One doesn’t have to defend the vandalism and iconoclasm of the Tripura mob that brought down two Lenin statues to silently assert that Vladimir Ilyich Lenin belongs in the museum. One can’t say the same thing about Karl Marx, for Marx fathered the idea of communism, and is in the same league as other Abrahamic prophets like Moses, Jesus and Mohammed. Ideas can be revered, even expanded and reformed, but murderous implementers of an idea ought not to be on the same pedestal. Much less in a public square.
A Lenin statue in India makes as much sense as putting up a Hitler statue here just because Netaji thought he could help free India from the Brits. Lenin was – at best – a Russian national hero (or villain). If today’s Indian communists think Lenin is still their hero, it’s one of a piece with the early naxal cry that “China’s Chairman (Mao) is our Chairman”. Both are illegitimate as national icons in India, more so when both were mass murderers of their own people.
One tends to associate Josef Stalin with the murder of millions, but Lenin was the true author of anti-people pogroms, having once famously said: “How can you make a revolution without firing squads?”
In his book The Square and the Tower, historian Niall Ferguson shows how Lenin wanted mass killings in order to cement the Bolshevik hold on power. In one kulak uprising, Lenin is said to have advised his partymen thus: “Hang (and I mean hang so that the people can see) not less than 100 known kulaks, rich men, blood-suckers…”.
His successor Stalin, China’s Mao Zedong, Cambodia’s Pol Pot and such-like mass murderers raised Lenin’s killing propensity to the power of ‘n’. They managed murders by the million.
It speaks much for the hypocrisy of the Indian Left that they will use M S Golwalkar’s admiration for Hitler as a stick to beat the Bharatiya Janata Party with, but Hitler’s fellow-mass murderers Lenin and Stalin continue to be their heroes and their portraits adorn party offices.
Some critics on the Left point out that Lenin was idolised even by some of our early freedom-fighters like Bhagat Singh. Kavita Krishnan tweeted: “You can topple Lenin's statue. But can you wipe out #Lenin from the hearts & minds of Shaheed-e-Azam Bhagat Singh & his comrades? #Lenin #Marx #Communism inspired our revolutionary freedom fighters. RSS - which mocked those martyrs - can't erase that legacy!”
The problem with this kind of argument is simply that it is invalid in the current context. Bhagat Singh was hanged when he was just 23, and at 23, one can have radical ideas. Moreover, in those days very little was known in India about Lenin’s murderous political instincts. The question to ask is whether a Bhagat Singh, if he were here today, would endorse a Lenin who turned out to be nothing like his dream icon. Also, would a Subhas Chandra Bose today have wonderful things to say about Hitler?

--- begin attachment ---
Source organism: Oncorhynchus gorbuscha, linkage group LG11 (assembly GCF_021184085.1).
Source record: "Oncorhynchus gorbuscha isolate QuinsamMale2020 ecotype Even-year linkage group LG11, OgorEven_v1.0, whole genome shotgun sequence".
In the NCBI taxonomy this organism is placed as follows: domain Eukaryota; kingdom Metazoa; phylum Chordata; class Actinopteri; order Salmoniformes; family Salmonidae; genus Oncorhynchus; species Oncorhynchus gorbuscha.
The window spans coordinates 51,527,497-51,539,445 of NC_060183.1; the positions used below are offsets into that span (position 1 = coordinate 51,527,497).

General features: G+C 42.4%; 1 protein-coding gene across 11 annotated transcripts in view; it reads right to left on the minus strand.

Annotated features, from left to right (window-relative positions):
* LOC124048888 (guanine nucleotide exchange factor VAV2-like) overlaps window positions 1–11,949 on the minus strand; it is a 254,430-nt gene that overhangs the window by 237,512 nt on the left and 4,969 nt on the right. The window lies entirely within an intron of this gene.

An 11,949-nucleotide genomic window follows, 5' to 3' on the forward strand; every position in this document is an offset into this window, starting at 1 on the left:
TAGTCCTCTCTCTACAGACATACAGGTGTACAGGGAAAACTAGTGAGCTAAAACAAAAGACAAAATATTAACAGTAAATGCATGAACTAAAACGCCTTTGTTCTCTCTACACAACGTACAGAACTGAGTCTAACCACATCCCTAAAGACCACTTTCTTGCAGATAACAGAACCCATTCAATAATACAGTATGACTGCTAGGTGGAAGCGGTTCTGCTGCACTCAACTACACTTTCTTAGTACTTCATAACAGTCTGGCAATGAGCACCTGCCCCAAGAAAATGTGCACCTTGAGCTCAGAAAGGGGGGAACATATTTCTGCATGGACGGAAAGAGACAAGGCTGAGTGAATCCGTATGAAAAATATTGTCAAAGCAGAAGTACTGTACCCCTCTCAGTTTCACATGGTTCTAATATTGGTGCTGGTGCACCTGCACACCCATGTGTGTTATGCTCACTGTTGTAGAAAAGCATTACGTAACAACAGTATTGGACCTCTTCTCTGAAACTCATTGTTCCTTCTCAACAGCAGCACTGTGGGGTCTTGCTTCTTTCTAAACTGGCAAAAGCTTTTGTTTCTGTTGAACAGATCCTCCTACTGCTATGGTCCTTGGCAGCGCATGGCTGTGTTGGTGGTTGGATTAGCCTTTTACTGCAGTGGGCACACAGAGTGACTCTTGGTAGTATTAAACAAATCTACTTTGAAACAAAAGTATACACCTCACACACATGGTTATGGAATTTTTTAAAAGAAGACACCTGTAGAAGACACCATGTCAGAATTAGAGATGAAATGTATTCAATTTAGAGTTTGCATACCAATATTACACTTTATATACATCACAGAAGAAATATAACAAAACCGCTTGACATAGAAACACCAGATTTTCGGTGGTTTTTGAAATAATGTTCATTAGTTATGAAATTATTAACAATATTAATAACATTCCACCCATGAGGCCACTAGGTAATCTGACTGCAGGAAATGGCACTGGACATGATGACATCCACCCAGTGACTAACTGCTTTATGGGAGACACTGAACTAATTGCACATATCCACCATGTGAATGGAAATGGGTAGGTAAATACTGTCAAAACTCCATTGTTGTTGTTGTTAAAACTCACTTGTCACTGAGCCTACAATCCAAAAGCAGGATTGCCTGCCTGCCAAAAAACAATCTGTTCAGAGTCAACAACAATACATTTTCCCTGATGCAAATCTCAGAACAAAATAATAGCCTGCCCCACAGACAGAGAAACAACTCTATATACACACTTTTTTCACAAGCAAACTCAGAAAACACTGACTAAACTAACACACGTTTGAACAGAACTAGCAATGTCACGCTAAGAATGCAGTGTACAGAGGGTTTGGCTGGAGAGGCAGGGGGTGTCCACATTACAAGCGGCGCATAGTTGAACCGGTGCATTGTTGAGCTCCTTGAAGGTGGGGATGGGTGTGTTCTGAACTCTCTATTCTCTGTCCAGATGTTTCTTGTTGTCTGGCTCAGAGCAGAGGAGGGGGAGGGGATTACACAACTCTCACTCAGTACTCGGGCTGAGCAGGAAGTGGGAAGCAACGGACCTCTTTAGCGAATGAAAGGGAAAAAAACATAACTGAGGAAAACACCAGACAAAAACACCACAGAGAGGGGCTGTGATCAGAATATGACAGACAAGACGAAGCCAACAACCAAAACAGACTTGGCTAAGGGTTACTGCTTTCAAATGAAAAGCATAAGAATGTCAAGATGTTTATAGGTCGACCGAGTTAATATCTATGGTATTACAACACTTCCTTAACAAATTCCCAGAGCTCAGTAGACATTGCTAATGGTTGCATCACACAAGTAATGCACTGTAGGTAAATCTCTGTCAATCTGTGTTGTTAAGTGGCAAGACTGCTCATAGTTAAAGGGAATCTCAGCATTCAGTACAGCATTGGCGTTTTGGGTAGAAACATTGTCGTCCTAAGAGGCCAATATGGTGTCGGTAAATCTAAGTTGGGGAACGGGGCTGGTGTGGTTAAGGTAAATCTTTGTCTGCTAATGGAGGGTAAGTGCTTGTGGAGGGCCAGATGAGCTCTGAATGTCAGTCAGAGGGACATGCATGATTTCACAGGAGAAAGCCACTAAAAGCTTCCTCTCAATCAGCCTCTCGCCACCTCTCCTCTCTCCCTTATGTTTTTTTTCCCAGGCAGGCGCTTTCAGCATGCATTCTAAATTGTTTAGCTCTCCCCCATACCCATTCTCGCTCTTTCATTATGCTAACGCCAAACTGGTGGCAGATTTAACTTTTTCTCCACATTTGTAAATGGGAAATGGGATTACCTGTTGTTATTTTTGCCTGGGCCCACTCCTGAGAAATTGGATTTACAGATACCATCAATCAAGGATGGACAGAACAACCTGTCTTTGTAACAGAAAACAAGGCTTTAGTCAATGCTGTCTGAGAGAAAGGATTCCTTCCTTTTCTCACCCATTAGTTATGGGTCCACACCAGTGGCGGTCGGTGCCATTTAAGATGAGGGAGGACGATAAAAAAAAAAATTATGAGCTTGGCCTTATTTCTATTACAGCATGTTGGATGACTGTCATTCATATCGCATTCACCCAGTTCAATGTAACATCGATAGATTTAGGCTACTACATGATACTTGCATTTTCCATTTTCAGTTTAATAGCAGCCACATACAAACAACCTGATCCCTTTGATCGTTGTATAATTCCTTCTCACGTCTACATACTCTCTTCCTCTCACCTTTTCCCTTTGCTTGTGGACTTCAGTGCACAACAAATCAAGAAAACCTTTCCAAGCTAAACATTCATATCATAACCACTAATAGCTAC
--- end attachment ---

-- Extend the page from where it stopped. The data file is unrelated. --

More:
The same argument would apply to early Indian nationalists, who were attracted to socialist and communist ideas at a time when the weaknesses of these totalitarian ideologies were not apparent. Even Jawaharlal Nehru took us down the path of socialism, and Indira Gandhi carved the word into the preamble.
What survives today is the broad idea of the need for a more equitable distribution of wealth, not the idea of socialism and communism as perfect systems.
Marx’s 20/20 rear window view of historical developments, including his materialist interpretation of history, was a great contribution to mankind’s knowledge, even if subsequent experiments with his ideas showed socialism and communism to be flawed. It is worth having a statue of Marx is some places, not Lenin or Mao or Stalin. Some Marxist ideals still hold good, but not the methods adopted to achieve them.
It is time the Indian Left gave up its rose-tinted view of communism’s early practitioners. They have left us a lesson on how not to approach the question of human inequities.
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